can anyone recommend a good oil to use on the top of a table saw to
prevent rust from forming. I use the saw about 8 hours a month, normally
in one long working session. Otherwise it sits in my unheated shop. I
want an oil that will not stain the wood...but will protect the top.
Recommendations from this learned group would be appreciated.
Some folks like waxes as Nova said, I will often use boiled linseed oil.
(If you read the can from the hardware store, it states that it is a
metal protector and rust inhibitor.)
Honestly, I use either oil or wax depending on my mood. Sometimes I use
linseed with varnish mixed in - leftover from wood finishing.
Owen Lowe and his Fly-by-Night Copper Company
Offering a shim for the Porter-Cable 557 type 2 fence design.
On Sun, 26 Oct 2003 08:41:21 -0800, Fly-by-Night CC
Well that's a load of rubbish then. Linseed oil is acidic, and gets
worse as it ages. Not the best thing to leave long-term on steel.
Read Bill Knight's research on de-acidifying linseed oil finishes if
you care about chapter and verse. He has studied this a lot, in
relation to his work on 18th century gunsmithing stains and finishes.
Die Gotterspammerung - Junkmail of the Gods
The answer is a "non-silicone paste wax" -- Johnson's, Butchers,
Lundmark, are all in this category.
Then there are the high-priced treatments. I've never used 'em, so I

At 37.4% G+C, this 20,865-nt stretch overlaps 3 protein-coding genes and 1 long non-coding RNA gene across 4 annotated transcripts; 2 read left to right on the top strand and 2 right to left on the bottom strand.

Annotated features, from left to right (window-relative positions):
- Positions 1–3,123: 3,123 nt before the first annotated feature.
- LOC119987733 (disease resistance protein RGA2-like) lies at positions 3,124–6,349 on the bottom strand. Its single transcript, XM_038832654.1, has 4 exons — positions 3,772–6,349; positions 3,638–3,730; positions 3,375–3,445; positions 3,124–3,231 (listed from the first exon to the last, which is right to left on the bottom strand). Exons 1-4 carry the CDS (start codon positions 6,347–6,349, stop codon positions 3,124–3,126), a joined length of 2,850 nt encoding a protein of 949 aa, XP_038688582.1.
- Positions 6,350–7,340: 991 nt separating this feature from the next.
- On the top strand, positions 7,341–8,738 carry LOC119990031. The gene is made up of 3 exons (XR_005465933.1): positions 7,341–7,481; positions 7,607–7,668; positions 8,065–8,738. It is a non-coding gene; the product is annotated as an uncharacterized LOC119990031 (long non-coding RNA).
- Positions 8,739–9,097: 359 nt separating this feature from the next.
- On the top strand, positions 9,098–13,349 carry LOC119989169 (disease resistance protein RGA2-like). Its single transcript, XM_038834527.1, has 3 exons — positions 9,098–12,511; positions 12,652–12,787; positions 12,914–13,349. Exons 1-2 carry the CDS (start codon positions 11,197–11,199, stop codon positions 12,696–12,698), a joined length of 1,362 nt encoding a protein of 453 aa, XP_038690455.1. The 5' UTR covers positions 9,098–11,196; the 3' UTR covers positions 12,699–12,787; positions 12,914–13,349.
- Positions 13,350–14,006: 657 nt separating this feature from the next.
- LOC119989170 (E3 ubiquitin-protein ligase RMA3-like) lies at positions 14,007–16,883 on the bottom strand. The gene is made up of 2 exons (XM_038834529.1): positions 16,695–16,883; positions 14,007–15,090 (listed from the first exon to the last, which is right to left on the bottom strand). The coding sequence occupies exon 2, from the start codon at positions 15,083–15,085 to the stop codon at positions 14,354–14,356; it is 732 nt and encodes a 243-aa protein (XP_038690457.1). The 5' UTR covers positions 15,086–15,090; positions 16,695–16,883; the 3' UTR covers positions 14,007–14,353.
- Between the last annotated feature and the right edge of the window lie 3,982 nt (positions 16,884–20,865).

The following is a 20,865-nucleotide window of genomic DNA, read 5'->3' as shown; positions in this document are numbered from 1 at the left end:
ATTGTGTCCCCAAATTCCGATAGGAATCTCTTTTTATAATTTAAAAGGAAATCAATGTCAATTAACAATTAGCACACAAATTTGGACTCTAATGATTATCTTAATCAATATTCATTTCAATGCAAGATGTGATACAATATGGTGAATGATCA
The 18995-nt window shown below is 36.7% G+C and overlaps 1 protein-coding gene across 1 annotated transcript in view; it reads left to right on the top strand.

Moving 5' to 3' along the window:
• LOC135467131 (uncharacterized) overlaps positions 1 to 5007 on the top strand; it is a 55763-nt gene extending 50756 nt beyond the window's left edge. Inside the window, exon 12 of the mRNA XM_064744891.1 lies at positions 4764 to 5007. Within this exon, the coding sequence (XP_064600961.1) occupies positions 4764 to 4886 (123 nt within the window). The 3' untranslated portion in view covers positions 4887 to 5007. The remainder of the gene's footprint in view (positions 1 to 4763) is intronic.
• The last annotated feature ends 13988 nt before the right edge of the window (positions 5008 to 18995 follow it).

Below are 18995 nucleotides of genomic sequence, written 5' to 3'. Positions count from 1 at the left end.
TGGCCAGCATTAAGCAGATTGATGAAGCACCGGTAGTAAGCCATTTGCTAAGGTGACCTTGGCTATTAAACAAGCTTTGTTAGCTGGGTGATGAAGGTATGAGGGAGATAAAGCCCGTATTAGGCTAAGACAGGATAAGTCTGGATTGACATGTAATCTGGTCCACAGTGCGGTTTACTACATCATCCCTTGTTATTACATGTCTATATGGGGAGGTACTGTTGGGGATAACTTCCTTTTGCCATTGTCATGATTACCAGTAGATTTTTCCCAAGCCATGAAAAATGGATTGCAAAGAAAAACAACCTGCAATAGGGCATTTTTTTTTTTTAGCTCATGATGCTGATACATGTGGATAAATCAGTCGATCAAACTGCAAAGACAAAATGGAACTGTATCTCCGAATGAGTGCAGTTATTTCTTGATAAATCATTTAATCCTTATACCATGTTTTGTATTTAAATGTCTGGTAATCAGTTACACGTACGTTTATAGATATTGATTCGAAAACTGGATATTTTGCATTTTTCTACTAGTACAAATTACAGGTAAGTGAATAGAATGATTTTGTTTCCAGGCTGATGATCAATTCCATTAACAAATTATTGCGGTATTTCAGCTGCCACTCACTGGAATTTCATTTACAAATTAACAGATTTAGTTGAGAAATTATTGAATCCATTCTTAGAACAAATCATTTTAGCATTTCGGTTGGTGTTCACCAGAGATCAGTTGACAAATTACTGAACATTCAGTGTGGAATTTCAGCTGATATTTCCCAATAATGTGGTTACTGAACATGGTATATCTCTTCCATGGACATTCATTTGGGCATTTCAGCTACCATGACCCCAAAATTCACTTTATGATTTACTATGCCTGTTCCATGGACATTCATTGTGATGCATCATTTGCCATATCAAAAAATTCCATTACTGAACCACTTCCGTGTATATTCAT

may not have names exactly right: Top Cote, Boeshield, SLIPIT
If you insist on an oil-type protectant, there's "Cosmoline". Keep some
kerosene on hand, though. You'll need it to remove the Cosmoline before
any use of the saw. And you'll have to apply a new treatment when you're
done. (I think waxing would be a *much* better approach. <grin>)
Actally the experts are split on this issue:
Martha Stewart-extra virgin olive oil (in a lovely raffia bottle.)
Roy Underhill-rancid bear grease.
Norm Abrams-a generous layer of endosement contracts.
My friend "Lefty"-copious amounts of blood and shredded flesh (he only
tried it once with little positive results)
Galoots-Well, They don't rub anything they can't raise an etching on.
Me-I prefer newbie squeezin's ;^)
I'm dealing with an unheated shop too, and I've had lots of problems with
rust in the past. I haven't tried Top Cote, Boeshield, etc. yet because
I'm too lazy to figure out where to buy them, and too thrifty to buy them
unless they're pretty cheap (which I gather they're not.)
In answer to some of my own recent rust queries, someone (I forget who,
sorry whoever you are... :) suggested something different. It is what I
now suggest to you:
Get a fan. Leave it running on low, keeping the air in your shop moving
around. Helps if you have a leaky shop like I do, and you can move some
The biggest cause of rust in the shop is cool metal causing moisture to
condense out of the air. Tools "sweat" in the dark of night, and you wake
up the next morning to find new rust on your freshly polished blurfl.
I've been experimenting with a fan for a few weeks now, and it *really*
seems to help. I'm still waxing my most important things regularly, but
I've been leaving a few lesser tools in an unwaxed state. I have a cheap
chisel that has been sitting out in the open unprotected for at least two
weeks, and if there are any rust blooms on it, they're microscopic.
I do worry what will happen when this cheap box fan decides to stop turning.
I don't really like leaving something running when I'm not around to
monitor it, but whether I like doing it or not, it really does seem to do
Michael McIntyre ---- Silvan < email@example.com>
Linux fanatic, and certified Geek; registered Linux user #243621
Best price I found is Lee Valley. So far, I've had my can for a year and it
will last me a least one or two years more. That works out to less than 5
bucks a year and my tools are worth more than that.
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